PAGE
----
There is no mention of his two NBA All-Star appearances (2002, 2004), one All-NBA selection (2004) or place in Warriors lore as the leader of the 2006-07 “We Believe” team, which is just fine with Davis. Nearly six years removed from his final NBA game, Davis, 39, is intent on showcasing his talents beyond the hardwood.
“When you’re known as one thing, people want to label you as one thing,” said Davis, who, as part of Golden State’s promotional schedule honoring its final season in Oakland, will have a bobblehead of his likeness given to the first 10,000 fans at Tuesday night’s Jazz-Warriors game. “So, now everything I’m doing with film and TV gives me the opportunity for people to see I can do other things, you know?”
Davis has moonlighted as a producer since 2005, when he formed a production company with a high school friend shortly after the New Orleans Hornets unloaded his contract to Golden State for journeymen Dale Davis and Speedy Claxton. What started as a hobby has blossomed into a wide-ranging career. In addition to boasting 18 producer credits and 15 actor credits, Davis is making a name for himself as a documentary filmmaker.
Who: Utah (32-24) at
When: 7:30 p.m.
His documentary, “The Drew: No Excuse, Just Produce,” about a popular summer basketball league in the heart of South Central Los Angeles was picked up by Showtime and nominated for an LA Muse Award at the 2015 Los Angeles Film Festival.
The film held personal significance to Davis, who wrote and directed it.
As a kid, he lived seven blocks from Charles Drew Middle School in Compton, where the league was founded in 1973. Davis — the middle child of two drug-addicted parents — was raised by his maternal grandparents during the 1980s crack epidemic in South Central.
He saw movies, TV and books as an escape from the drugs and gang violence plaguing his neighborhood. In the seventh grade, Davis landed a basketball scholarship to the Crossroads School in Santa Monica, a private arts school filled with children of Hollywood’s elite.
Davis became friends with actress Kate Hudson, a classmate at Crossroads, and built a reputation as a class comedian. His English teacher, Hya Young — intent on pushing him out of his comfort zone — once made Davis pretend to be a preacher as he recited “Mary Had a Little Lamb” at a school assembly.
During an African American history class at UCLA, Davis studied Paul Robeson, a football player at Rutgers who became a famous singer, actor and political activist. Robeson’s story made Davis want to master several different fields.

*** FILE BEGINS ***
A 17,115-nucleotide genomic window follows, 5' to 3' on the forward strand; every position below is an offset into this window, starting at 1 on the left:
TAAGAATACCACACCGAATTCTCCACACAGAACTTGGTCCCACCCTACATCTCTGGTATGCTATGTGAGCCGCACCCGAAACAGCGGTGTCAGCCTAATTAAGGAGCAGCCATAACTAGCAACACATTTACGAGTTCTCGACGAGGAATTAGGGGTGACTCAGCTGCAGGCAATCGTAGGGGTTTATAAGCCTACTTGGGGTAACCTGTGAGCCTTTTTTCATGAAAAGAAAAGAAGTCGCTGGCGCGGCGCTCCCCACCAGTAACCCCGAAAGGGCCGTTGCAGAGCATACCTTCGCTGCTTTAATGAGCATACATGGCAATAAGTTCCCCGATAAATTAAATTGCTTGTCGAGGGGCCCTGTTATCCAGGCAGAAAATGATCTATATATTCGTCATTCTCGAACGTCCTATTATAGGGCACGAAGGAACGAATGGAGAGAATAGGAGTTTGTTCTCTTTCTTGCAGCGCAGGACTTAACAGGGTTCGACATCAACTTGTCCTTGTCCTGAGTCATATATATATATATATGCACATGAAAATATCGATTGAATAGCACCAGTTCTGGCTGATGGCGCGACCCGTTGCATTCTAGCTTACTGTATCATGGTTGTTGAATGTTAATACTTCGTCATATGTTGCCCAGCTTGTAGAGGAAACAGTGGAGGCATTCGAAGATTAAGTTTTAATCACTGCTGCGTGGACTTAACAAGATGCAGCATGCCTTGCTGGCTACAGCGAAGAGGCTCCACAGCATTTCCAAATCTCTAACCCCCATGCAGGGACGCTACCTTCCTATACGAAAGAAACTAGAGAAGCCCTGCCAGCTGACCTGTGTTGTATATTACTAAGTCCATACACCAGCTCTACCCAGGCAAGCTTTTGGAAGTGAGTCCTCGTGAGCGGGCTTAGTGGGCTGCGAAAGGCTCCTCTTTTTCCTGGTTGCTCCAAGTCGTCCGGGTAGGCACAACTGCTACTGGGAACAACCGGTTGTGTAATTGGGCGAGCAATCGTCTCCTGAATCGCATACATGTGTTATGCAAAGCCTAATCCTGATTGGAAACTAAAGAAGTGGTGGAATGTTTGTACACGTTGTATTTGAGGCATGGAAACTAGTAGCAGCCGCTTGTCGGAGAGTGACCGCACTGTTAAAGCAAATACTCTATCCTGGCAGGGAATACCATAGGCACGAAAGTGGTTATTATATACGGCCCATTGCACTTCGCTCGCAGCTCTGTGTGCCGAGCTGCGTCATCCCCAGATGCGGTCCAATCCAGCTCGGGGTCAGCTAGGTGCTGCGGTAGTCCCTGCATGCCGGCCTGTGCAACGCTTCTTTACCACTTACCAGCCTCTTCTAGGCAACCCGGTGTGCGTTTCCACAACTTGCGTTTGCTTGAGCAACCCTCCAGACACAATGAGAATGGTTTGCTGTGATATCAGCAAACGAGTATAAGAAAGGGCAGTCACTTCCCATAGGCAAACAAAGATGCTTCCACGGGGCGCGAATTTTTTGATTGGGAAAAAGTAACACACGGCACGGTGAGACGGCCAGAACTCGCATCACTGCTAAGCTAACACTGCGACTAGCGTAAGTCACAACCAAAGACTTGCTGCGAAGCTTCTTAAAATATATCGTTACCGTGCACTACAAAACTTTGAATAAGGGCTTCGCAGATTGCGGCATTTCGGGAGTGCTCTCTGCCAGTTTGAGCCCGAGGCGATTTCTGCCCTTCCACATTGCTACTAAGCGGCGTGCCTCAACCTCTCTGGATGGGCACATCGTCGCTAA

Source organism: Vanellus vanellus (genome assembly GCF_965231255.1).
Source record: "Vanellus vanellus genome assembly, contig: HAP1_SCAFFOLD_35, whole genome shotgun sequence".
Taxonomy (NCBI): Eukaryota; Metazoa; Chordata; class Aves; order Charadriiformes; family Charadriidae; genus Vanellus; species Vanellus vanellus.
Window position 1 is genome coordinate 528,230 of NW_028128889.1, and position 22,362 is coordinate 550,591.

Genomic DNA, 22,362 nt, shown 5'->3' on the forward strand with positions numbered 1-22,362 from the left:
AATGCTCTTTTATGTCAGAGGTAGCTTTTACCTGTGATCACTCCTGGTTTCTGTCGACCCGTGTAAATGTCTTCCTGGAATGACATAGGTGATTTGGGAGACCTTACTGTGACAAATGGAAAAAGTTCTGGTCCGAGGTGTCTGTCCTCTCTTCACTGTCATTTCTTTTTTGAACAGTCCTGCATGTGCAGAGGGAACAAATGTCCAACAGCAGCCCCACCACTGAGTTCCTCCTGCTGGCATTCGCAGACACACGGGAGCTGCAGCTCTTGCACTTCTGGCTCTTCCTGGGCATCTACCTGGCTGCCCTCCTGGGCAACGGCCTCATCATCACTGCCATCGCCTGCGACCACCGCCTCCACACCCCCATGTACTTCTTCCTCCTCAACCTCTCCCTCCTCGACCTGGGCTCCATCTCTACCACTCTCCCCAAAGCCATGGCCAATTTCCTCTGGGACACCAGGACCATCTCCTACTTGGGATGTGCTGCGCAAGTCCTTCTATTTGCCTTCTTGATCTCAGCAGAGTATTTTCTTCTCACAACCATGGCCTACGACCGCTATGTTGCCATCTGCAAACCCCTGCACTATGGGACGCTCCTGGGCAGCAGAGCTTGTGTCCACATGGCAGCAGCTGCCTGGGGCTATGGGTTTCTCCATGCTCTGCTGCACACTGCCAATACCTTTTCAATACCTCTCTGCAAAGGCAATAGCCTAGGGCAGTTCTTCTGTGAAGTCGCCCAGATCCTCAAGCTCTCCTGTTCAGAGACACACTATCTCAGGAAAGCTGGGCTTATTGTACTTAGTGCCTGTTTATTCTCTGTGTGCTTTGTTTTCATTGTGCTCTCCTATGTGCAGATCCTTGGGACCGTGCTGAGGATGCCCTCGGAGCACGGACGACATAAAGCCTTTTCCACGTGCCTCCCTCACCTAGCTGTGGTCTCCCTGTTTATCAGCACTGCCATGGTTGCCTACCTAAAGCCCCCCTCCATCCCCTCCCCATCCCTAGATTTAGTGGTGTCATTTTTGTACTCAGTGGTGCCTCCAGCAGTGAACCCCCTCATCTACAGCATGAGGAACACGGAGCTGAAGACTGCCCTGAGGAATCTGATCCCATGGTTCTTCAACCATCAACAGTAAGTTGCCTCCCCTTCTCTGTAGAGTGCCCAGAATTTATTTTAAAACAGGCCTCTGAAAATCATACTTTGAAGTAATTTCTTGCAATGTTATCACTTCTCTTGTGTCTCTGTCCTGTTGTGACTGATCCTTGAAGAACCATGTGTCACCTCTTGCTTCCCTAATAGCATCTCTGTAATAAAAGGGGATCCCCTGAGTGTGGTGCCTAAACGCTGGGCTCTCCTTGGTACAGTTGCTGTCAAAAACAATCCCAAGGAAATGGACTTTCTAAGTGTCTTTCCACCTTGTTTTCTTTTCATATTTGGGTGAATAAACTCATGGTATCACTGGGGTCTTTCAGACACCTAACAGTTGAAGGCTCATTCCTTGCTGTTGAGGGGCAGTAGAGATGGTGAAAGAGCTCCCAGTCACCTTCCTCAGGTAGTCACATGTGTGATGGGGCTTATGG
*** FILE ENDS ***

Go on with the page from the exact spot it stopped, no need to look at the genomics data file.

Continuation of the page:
In 1999, when Davis was a rookie with the Charlotte Hornets, some of his older teammates told him that it’s never too early to start planning for life after basketball. Two years later, he was a voice actor in “The Jungle Book 2.”
Davis, who often passed the doldrums of the NBA season by shooting funny videos, pitched executives at numerous companies on letting him direct commercials for them. However, it wasn’t until he founded a production company called Verso Entertainment in 2005 with his longtime buddy, Cash Warren, that his TV and film career began to flourish.
Since retiring from the NBA in 2012, Davis has been adamant about not being confined to a single genre, working on everything from an Adam Sandler comedy about a deadbeat dad who ruins his son’s wedding, to a film about World War II veterans finding love.
Last month, Fuse TV premiered “WTF Baron Davis,” a sitcom about Davis taking social-media personality Brandon “BDot” Armstrong under his wing in an unorthodox mentorship program. Davis also is working on documentaries on longtime San Antonio Spurs guard George Gervin and the Warriors’ 2006-07 “We Believe” team.
“I think that a lot of stories that will go untold, that no one will tell, those are the stories that I want to tell,” Davis said. “Those are the people that I want to give a voice to.”
When Davis first started dabbling in movies and TV, NBA players didn’t have a great track record in Hollywood. Davis, in his small way, has helped pave the way for the likes of LeBron James, Kevin Durant and Stephen Curry to build multimedia empires.
However, most Golden State fans still know Davis as the bearded leader of a team built around castoffs and renegades that became the first No. 8 seed in NBA history to outlast a No. 1 seed in a seven-game series.
Connor Letourneau is a San Francisco Chronicle staff writer. Email: firstname.lastname@example.org Twitter: @Con_Chron